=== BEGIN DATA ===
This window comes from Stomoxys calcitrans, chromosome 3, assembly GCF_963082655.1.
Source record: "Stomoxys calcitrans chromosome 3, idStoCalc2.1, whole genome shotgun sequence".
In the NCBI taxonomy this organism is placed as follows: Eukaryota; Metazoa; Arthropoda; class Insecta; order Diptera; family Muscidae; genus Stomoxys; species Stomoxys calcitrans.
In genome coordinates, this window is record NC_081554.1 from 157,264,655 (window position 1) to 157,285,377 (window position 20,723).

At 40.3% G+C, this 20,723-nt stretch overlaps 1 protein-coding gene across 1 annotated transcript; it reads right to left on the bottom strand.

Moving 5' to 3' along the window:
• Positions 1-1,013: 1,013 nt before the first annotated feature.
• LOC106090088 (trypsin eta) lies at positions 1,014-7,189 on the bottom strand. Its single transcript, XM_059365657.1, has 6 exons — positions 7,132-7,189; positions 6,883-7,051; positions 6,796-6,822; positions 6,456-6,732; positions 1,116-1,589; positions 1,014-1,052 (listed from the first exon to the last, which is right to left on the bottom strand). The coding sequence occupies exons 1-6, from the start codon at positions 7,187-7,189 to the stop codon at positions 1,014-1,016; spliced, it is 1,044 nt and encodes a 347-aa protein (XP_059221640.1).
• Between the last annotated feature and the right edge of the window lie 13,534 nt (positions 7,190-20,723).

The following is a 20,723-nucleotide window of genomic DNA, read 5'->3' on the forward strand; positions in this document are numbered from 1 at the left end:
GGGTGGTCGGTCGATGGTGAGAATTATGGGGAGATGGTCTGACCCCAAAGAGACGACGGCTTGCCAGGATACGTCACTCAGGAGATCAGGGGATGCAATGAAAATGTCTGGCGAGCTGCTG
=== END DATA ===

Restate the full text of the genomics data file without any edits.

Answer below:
This window comes from Stomoxys calcitrans, chromosome 3, assembly GCF_963082655.1.
Source record: "Stomoxys calcitrans chromosome 3, idStoCalc2.1, whole genome shotgun sequence".
In the NCBI taxonomy this organism is placed as follows: Eukaryota; Metazoa; Arthropoda; class Insecta; order Diptera; family Muscidae; genus Stomoxys; species Stomoxys calcitrans.
In genome coordinates, this window is record NC_081554.1 from 157,264,655 (window position 1) to 157,285,377 (window position 20,723).

At 40.3% G+C, this 20,723-nt stretch overlaps 1 protein-coding gene across 1 annotated transcript; it reads right to left on the bottom strand.

Moving 5' to 3' along the window:
• Positions 1-1,013: 1,013 nt before the first annotated feature.
• LOC106090088 (trypsin eta) lies at positions 1,014-7,189 on the bottom strand. Its single transcript, XM_059365657.1, has 6 exons — positions 7,132-7,189; positions 6,883-7,051; positions 6,796-6,822; positions 6,456-6,732; positions 1,116-1,589; positions 1,014-1,052 (listed from the first exon to the last, which is right to left on the bottom strand). The coding sequence occupies exons 1-6, from the start codon at positions 7,187-7,189 to the stop codon at positions 1,014-1,016; spliced, it is 1,044 nt and encodes a 347-aa protein (XP_059221640.1).
• Between the last annotated feature and the right edge of the window lie 13,534 nt (positions 7,190-20,723).

The following is a 20,723-nucleotide window of genomic DNA, read 5'->3' on the forward strand; positions in this document are numbered from 1 at the left end:
GGGTGGTCGGTCGATGGTGAGAATTATGGGGAGATGGTCTGACCCCAAAGAGACGACGGCTTGCCAGGATACGTCACTCAGGAGATCAGGGGATGCAATGAAAATGTCTGGCGAGCTGCTG